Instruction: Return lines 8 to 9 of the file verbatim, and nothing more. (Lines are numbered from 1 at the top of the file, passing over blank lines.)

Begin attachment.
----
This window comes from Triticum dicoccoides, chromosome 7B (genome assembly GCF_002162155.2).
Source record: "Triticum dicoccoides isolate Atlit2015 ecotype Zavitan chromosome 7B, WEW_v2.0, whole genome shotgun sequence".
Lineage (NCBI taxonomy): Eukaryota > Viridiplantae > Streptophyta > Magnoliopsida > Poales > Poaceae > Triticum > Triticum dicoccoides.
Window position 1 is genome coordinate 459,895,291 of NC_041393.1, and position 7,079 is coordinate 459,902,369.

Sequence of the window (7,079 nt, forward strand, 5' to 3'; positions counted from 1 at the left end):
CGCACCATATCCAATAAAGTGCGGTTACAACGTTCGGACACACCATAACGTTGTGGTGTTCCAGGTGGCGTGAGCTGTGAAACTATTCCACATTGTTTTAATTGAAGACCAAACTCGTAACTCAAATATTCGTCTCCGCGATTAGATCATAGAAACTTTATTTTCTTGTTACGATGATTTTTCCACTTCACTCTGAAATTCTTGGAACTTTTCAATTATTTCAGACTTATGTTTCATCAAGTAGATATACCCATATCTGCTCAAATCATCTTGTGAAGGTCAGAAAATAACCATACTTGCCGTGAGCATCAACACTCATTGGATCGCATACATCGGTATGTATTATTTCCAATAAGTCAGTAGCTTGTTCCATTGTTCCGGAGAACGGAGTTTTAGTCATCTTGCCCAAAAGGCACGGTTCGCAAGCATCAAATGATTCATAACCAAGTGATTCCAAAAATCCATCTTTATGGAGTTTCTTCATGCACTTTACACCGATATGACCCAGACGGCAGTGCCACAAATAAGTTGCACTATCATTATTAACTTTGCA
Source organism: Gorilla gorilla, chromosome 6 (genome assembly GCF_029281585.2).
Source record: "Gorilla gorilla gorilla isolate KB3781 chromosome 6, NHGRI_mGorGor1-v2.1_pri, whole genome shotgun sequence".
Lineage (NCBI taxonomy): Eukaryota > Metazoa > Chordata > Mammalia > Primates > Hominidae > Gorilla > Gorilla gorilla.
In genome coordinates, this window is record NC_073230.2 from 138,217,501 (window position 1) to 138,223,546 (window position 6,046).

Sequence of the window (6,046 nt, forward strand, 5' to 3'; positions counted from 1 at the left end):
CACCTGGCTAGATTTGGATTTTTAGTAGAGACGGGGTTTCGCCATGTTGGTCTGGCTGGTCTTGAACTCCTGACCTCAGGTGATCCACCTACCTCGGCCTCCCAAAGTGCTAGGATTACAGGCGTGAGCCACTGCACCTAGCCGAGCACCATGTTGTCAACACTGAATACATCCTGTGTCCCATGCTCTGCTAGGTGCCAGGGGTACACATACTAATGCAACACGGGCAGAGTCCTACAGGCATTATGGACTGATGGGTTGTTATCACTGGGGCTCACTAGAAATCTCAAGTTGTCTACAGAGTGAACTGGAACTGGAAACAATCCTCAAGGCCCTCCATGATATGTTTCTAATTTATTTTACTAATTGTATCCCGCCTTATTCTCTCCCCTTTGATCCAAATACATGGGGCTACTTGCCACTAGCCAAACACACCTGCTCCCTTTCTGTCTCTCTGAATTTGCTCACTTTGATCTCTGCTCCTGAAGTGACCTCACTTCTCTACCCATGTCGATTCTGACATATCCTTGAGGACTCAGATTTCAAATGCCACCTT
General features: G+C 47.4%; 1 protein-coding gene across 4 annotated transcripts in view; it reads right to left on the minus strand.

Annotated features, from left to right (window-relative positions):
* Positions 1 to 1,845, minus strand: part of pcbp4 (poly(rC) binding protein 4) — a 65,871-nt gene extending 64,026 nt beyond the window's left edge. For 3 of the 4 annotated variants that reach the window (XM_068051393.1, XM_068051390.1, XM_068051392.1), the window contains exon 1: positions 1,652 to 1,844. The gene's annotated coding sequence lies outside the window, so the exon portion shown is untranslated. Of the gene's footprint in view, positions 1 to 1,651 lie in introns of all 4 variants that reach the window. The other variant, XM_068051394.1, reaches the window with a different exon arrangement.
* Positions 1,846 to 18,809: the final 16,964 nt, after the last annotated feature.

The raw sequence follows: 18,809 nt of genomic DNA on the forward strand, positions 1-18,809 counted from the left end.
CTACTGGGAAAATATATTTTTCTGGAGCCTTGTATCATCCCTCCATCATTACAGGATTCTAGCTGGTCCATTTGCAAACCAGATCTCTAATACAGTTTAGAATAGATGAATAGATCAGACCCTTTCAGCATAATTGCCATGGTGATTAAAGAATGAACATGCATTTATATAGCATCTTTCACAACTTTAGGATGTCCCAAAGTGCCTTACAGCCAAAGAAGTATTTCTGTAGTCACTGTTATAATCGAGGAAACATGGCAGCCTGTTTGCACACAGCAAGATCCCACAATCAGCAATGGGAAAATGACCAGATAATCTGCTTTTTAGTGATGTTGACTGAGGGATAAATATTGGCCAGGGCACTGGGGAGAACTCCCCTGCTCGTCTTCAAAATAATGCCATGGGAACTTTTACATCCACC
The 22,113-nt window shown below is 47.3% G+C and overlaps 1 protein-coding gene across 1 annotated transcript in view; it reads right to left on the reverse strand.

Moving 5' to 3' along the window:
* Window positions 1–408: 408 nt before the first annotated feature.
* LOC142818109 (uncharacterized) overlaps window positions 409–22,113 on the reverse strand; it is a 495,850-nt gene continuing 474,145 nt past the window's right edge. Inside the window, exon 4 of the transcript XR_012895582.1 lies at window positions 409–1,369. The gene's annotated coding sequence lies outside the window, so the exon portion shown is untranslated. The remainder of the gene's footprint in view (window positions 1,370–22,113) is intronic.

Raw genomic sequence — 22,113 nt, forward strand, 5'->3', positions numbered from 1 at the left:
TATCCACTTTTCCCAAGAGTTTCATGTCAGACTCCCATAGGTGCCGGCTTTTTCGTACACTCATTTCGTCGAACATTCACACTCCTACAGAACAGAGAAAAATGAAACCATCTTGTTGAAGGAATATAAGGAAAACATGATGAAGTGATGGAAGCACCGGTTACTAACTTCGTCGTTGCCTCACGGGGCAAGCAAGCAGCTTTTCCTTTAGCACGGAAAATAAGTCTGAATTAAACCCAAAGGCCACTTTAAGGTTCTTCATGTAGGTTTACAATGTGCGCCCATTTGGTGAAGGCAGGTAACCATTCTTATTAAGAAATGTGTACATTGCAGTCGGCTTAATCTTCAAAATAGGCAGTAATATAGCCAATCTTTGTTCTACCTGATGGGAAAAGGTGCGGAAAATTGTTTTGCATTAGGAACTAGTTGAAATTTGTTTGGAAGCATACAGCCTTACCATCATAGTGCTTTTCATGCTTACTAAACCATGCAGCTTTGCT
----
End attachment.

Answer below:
Source record: "Gorilla gorilla gorilla isolate KB3781 chromosome 6, NHGRI_mGorGor1-v2.1_pri, whole genome shotgun sequence".
Lineage (NCBI taxonomy): Eukaryota > Metazoa > Chordata > Mammalia > Primates > Hominidae > Gorilla > Gorilla gorilla.